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Common Story

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Contents

Defining common story

Needs for this page: 
* tips for finding common ground within communities
* tips for using common identity to inspire collaboration

Other network characteristics discussed on the wiki: 
* Social Ties
* Vision
* Shared Resources
* Communications
* Feedback
what this is
Networks are connected by shared unifying values, interests, motivations and language. In a sense, the common story is "what brings people to the table". Network members must understand where the “breaking points” lie: what is absolutely “in” or “out”.

A shared sense of mission is a critical component of effective networks. What brings actors "to the table"? Tell us how you find and build the 'common story' of your network...

Examples of strong common story

We're still in the process of gathering examples on the case studies page, after which we'll start linking to those illustrative of strong common story here. Add your examples below or on the case studies page!

Building common story

  • Vocalize the common story - for example, on network materials, on email signatures, at events, etc.
  • Organize activities to reinforce the story: volunteer activities, movie screenings, awards ceremonies, etc.
  • Share stories about why members joined the cause. This will also help build social ties.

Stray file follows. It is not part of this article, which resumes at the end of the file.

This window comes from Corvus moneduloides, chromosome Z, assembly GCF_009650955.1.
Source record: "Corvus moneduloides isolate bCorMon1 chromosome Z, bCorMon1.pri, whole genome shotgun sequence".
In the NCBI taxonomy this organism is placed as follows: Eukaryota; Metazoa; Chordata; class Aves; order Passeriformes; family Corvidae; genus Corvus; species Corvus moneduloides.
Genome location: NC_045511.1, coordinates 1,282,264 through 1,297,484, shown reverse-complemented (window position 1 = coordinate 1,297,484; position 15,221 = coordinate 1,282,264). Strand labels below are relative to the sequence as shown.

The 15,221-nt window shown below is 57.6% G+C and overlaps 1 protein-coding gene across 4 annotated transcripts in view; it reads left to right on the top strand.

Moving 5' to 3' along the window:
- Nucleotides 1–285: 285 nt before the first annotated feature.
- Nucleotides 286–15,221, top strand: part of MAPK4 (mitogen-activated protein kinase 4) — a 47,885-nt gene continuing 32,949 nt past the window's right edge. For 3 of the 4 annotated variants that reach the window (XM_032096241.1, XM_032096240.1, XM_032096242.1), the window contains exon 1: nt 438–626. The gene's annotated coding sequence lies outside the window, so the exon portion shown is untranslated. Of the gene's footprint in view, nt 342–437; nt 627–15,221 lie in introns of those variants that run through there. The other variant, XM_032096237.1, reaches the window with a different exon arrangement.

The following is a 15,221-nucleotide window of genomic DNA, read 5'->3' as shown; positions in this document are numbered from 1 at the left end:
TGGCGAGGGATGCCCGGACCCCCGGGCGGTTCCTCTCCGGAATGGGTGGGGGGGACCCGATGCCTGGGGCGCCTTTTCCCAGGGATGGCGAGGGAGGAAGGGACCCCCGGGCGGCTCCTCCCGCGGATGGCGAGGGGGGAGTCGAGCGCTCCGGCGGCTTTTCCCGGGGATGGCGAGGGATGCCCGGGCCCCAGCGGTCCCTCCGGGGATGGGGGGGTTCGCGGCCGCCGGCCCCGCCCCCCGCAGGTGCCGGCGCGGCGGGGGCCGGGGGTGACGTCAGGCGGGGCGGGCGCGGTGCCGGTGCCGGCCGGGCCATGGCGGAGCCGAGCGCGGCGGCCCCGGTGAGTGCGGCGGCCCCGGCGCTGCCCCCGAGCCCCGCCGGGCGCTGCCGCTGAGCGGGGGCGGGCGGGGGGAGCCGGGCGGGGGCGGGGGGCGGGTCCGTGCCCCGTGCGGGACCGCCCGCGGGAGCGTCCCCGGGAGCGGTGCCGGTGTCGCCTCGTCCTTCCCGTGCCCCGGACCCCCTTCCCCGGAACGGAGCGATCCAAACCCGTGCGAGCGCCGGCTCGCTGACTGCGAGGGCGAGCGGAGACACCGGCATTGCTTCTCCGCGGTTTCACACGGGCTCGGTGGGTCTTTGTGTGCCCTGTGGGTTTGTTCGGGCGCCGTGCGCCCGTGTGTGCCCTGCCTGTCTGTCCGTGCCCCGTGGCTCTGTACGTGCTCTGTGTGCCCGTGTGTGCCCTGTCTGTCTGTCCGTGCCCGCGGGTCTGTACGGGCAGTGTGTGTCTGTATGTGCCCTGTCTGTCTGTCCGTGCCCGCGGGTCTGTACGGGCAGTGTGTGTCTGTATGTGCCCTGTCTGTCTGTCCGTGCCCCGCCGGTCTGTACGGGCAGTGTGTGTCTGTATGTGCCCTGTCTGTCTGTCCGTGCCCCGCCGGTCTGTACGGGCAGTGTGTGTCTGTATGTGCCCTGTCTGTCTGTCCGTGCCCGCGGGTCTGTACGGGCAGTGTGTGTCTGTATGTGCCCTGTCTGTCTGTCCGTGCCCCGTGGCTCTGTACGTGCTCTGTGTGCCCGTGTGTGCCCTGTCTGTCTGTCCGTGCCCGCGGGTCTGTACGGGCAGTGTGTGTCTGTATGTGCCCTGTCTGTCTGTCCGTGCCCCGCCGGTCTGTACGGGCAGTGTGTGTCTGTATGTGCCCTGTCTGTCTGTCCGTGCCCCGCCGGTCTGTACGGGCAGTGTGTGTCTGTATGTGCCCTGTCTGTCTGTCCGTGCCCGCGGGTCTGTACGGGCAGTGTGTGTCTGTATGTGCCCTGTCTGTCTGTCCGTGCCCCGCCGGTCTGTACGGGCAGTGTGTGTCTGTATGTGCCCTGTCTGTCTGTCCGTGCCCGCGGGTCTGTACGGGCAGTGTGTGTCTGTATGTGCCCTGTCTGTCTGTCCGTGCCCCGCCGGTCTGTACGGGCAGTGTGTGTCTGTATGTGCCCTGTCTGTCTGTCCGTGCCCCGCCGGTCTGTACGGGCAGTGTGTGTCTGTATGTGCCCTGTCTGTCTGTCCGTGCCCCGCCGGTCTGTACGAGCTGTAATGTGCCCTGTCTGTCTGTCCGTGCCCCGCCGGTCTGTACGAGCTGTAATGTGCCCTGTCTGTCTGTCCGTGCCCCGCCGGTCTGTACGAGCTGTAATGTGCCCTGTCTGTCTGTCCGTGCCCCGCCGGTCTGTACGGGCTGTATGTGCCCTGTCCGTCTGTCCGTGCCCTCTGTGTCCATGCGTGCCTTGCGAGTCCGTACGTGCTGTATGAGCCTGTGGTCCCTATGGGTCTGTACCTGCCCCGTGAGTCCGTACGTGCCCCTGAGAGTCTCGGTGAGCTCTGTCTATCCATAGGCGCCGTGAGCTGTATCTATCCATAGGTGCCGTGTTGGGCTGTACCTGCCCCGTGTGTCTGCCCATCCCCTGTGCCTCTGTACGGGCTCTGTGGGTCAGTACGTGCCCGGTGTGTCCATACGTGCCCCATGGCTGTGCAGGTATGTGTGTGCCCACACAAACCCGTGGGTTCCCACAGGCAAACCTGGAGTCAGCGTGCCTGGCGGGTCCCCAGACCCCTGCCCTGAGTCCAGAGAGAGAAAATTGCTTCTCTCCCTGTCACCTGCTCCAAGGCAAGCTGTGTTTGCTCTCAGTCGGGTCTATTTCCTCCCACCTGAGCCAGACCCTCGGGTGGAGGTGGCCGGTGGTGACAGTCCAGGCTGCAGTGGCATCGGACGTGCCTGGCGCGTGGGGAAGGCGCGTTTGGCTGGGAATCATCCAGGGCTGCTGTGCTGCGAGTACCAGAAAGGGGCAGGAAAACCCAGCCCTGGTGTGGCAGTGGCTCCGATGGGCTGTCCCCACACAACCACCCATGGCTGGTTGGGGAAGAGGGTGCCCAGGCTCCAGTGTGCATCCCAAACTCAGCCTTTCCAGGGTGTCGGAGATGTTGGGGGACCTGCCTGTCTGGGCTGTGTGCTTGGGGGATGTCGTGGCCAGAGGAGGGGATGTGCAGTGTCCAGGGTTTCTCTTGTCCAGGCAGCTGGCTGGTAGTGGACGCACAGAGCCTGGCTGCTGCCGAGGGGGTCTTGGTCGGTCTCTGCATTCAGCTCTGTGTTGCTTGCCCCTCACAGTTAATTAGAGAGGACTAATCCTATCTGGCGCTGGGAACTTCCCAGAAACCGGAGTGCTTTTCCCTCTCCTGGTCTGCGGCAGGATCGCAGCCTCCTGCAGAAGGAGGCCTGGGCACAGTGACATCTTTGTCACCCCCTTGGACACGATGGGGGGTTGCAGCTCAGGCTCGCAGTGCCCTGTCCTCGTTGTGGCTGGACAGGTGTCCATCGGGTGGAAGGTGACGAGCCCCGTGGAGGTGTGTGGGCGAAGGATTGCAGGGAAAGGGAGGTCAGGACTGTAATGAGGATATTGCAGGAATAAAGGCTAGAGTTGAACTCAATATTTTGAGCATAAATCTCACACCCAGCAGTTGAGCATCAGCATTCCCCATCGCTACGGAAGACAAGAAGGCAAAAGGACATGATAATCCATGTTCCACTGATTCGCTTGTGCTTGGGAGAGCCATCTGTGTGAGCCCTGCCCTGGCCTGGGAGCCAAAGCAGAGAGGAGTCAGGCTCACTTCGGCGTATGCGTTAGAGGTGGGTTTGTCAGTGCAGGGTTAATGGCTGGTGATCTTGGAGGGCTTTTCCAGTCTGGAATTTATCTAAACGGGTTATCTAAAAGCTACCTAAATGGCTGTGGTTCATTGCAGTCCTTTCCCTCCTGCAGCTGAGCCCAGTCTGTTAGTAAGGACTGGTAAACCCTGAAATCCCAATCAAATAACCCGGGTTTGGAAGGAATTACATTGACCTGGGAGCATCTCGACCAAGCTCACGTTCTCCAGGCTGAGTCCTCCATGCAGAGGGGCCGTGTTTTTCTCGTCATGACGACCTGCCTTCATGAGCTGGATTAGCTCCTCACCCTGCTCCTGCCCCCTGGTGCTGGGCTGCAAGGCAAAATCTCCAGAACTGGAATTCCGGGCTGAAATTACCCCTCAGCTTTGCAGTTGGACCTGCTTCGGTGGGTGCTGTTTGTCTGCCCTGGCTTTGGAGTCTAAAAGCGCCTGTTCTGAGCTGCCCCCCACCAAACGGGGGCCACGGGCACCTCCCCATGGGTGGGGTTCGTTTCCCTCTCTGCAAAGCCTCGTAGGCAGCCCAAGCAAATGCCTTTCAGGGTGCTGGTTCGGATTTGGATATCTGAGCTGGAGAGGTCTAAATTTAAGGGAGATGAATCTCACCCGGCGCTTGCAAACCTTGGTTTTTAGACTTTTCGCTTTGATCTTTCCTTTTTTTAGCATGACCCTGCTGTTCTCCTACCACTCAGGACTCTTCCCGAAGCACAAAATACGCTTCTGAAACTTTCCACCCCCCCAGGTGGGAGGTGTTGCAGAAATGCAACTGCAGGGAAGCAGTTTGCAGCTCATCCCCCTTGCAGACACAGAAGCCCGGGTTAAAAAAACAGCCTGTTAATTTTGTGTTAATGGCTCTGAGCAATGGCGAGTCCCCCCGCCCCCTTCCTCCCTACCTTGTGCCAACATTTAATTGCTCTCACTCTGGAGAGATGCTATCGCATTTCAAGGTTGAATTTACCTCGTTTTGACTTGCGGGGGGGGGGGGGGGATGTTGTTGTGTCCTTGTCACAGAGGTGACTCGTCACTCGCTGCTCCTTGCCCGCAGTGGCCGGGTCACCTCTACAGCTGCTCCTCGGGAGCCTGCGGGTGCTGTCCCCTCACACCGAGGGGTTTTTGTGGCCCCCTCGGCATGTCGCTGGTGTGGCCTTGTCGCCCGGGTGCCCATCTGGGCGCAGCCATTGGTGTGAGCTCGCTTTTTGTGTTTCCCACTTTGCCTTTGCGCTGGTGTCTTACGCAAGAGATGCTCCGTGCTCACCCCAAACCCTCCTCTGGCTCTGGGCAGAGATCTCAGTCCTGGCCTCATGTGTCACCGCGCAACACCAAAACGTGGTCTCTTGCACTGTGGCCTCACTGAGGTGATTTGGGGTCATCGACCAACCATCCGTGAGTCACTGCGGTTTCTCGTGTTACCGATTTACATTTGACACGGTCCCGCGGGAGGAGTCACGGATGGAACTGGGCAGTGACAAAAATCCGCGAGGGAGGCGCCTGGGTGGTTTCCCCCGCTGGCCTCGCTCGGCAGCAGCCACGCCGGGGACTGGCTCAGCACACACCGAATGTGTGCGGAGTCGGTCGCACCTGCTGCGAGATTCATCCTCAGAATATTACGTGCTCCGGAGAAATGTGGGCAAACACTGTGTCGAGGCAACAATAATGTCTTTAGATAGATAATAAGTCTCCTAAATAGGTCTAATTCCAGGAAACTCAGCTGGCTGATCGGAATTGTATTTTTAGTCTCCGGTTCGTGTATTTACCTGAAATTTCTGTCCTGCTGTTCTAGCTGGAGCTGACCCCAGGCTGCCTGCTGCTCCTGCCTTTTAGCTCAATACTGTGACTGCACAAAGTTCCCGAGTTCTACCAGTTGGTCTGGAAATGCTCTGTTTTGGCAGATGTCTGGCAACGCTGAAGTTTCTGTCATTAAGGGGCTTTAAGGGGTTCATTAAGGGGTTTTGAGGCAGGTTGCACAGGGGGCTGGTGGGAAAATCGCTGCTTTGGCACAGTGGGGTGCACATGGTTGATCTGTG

• Share like-minded materials through online feeds, video, photos and tags.
  • Assess network priorities collectively - through face-to-face meetings, online tools, etc.
  • Provide peripheral but critical services and support to the community: affinity group meetings for communications staff, young professionals, etc.
  • Create social groups or 'alumni networks' for members.
  • WHAT ELSE? Please add your suggestions to this list

Evaluating common story

The following questions can help you investigate your network's common story...

  • Overview of some handy evaluation tools
  • Do network members have and understand a common story? What is it?
  • Is the story reinforced through network language and materials?
  • What events or activities reinforce the common story of the network?
  • Where does the network find "likely allies"? Are they religious groups, mothers, students, etc.? What activities or beliefs go hand in hand with the common narrative?
  • Conversely, where would the network find "likely foes"? What activities or beliefs are clearly against the common story?
  • WHAT ELSE? Please add your suggestions to this list - we're trying to create the most thorough and useful resource possible!
  • Evaluation tools

Q&A and Tips

Ask questions of other network builders on the this page's 'discussion' page (follow the tab at the top of this page). We'll pull highlights into this space.

“Marry a partner who speaks a different language than you" to avoid inbreeding depression and also to bring vigor to the gene pool of the Tribe. The underlying value here is the survival of the Tribe”. - Katsi Cooke: Running Strong for Native American Youth


Photo credit: Crowd photo: adlaw: http://www.flickr.com/photos/adlaw/88182813/